After turning back towards the boat ramp, I studied some vegetation growing near the edge of the water. I never did find out the identity of this grass-like plant bearing the remnants of white flowers but I thought they were beautiful. When I was done studying this interesting plant, I conversed for a bit with a man throwing a stick into the pond for his dog. We talked about different hikes and this particular preserve. He informed me that you could keep going on that path I had explored and take it almost the full length of the lake. Sounds like a great adventure for another day.

My goal had been achieved. My morning successful. As I drove slowly back up the dirt road, I glimpsed what could have been a trail just near the picnic area. Proof of that path must wait for another day.

 

Summer Visit to McLellan-Poor Preserve

After returning home from our Seattle trip, we took a few weeks to get back into our normal daily routines before setting out on our next adventure during the July 4th holiday. The local land trust had just recently completed a second entrance to the McLellan-Poor preserve on Route 1, and, since we had been stopped by our previous endeavor to explore this preserve due to an impassible river, we decided to approach the same river from the opposite side of the preserve.

During our approach to the trail-head, we spotted the sign for McLellan Poor just as we drove by, so we pulled into the Belfast Watershed parking area just on the other side of the Little River in order to turn around. Observing the casually mowed trail beyond the kiosk my first thought was that anyone who has the slightest tick phobia would not like this path. But I dressed appropriately for this type of hike, so I wasn’t too worried about the trail conditions.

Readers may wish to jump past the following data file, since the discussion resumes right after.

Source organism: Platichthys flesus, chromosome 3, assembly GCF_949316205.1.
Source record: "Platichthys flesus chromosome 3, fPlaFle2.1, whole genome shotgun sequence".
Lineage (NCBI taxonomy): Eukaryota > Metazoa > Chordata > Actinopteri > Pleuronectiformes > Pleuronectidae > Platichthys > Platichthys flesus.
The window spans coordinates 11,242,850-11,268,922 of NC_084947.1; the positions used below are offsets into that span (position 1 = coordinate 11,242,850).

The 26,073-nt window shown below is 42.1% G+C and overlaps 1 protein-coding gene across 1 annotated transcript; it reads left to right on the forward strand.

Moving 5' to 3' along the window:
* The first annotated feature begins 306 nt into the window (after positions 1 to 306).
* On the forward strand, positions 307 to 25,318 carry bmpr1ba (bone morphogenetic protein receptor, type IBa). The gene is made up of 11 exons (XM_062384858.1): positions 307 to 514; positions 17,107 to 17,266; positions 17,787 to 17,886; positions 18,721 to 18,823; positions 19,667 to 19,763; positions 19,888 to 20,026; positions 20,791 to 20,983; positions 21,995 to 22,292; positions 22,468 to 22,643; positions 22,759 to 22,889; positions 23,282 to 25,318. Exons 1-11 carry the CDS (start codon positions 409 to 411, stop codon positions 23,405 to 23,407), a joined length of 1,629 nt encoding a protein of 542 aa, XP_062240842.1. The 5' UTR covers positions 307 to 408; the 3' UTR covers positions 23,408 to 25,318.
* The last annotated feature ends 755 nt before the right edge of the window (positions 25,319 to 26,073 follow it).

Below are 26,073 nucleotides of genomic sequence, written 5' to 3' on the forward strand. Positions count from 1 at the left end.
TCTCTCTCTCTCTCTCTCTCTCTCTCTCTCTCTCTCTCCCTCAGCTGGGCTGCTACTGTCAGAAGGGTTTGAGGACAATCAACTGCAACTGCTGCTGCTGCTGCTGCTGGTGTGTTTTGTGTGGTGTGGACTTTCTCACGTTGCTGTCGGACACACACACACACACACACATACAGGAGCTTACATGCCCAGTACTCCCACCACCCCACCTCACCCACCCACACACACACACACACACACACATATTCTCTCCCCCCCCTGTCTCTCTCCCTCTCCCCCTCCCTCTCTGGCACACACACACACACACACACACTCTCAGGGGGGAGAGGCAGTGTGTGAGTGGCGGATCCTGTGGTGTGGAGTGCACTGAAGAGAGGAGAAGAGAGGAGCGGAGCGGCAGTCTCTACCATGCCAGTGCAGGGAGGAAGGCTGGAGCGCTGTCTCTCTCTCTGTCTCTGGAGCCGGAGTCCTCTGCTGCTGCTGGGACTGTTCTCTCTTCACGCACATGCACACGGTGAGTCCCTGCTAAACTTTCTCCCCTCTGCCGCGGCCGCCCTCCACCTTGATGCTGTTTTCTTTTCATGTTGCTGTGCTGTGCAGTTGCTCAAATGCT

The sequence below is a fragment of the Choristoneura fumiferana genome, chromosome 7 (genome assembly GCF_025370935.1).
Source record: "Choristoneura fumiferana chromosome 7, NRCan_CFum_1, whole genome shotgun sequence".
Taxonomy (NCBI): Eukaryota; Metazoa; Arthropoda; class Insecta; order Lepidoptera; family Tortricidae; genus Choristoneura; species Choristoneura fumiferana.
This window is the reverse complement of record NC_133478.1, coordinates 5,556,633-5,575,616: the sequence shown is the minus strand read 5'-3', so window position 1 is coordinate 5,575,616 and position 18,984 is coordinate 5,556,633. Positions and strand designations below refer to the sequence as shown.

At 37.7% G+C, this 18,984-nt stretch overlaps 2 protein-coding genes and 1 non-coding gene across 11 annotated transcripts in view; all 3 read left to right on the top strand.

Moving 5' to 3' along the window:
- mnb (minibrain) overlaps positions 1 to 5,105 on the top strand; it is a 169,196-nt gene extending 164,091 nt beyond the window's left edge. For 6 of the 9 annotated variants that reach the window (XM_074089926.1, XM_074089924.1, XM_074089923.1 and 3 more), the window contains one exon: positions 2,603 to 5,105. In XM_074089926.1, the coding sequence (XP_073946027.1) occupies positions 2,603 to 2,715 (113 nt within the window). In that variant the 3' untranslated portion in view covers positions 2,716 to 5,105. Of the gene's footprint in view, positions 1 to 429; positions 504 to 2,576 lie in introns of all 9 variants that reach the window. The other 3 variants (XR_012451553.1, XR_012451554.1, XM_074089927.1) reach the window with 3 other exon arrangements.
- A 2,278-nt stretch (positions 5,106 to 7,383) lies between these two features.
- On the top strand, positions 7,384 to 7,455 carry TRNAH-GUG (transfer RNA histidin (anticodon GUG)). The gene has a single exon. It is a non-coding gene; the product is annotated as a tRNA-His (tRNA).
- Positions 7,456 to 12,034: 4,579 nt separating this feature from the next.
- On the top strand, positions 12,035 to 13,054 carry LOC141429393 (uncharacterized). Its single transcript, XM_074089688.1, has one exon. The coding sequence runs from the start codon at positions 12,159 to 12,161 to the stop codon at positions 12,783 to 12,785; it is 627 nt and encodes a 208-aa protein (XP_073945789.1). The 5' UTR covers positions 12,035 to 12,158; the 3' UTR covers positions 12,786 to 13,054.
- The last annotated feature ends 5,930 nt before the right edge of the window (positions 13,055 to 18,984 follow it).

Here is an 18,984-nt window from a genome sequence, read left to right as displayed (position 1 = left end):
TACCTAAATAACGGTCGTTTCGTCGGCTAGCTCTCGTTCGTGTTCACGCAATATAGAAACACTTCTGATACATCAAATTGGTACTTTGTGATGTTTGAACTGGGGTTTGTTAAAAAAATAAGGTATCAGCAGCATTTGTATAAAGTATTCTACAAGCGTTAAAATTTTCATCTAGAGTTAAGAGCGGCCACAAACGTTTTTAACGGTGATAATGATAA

In the open meadow near the kiosk, there was an abundance of wild vegetation to study and identify, so we spent a few moments there. Near the sign was a rather tall plant with multiple flowers forming a crown at the top, similar to Yarrow but the leaves were different. I later identified this as a Valerian. The field was also filled with Cow-Vetch and some rather nasty looking Thistle Leaves. I assume the rather tall thistle not far from the path was a Bull-Thistle. There was also a number of small flowers about ½ inch across which I identified after we returned home, as Common Stitchwort

Once, we were done marveling at all the flowers in the field, we continued our journey towards the woods. The trail was still very narrow with vegetation alongside the path close enough to brush against our clothing. I knew a number of acquaintances in our town who would get the heebie-jeebies walking through this.  In fact, during this part of our adventure we followed the barely visible line of trail through a stretch of what we could only call a fern forest. Here again, we stopped multiple times trying to identify the various ferns.

It wasn’t long before we passed through the ferns and found ourselves deeper in the woods walking on a wider forest trail. We were occasionally treated to glimpses of the reservoir to our right. In a few places, the trees became more widely spaced and we were able to stand on the ridge for a few moments and enjoy a much better view of the water. As we journeyed towards our destination, we crossed several bog bridges. At the edge of one of these bridges I found a cluster of Wood Sorrel, which I carefully stepped over as I crossed the bridge.

During this adventure, we took the two loops displayed on the trail map in order to cover the entire preserve on this side of the river. Just beyond the intersection of the last loop with the Reservoir Trail we came to the waterway that had prevented the continuation of our winter explorations. We actually did not recognize it devoid of the snow covering the rocks, the footprints of those who went through the ice in an attempt to cross and the lower water levels. This time of year one could easily cross along the rocks that formed a small island in the middle of the river. I had heard that the field near the original trail-head was filled with lupines but it was getting a bit warm so we decided to turn back and prepare for our July 4th celebrations.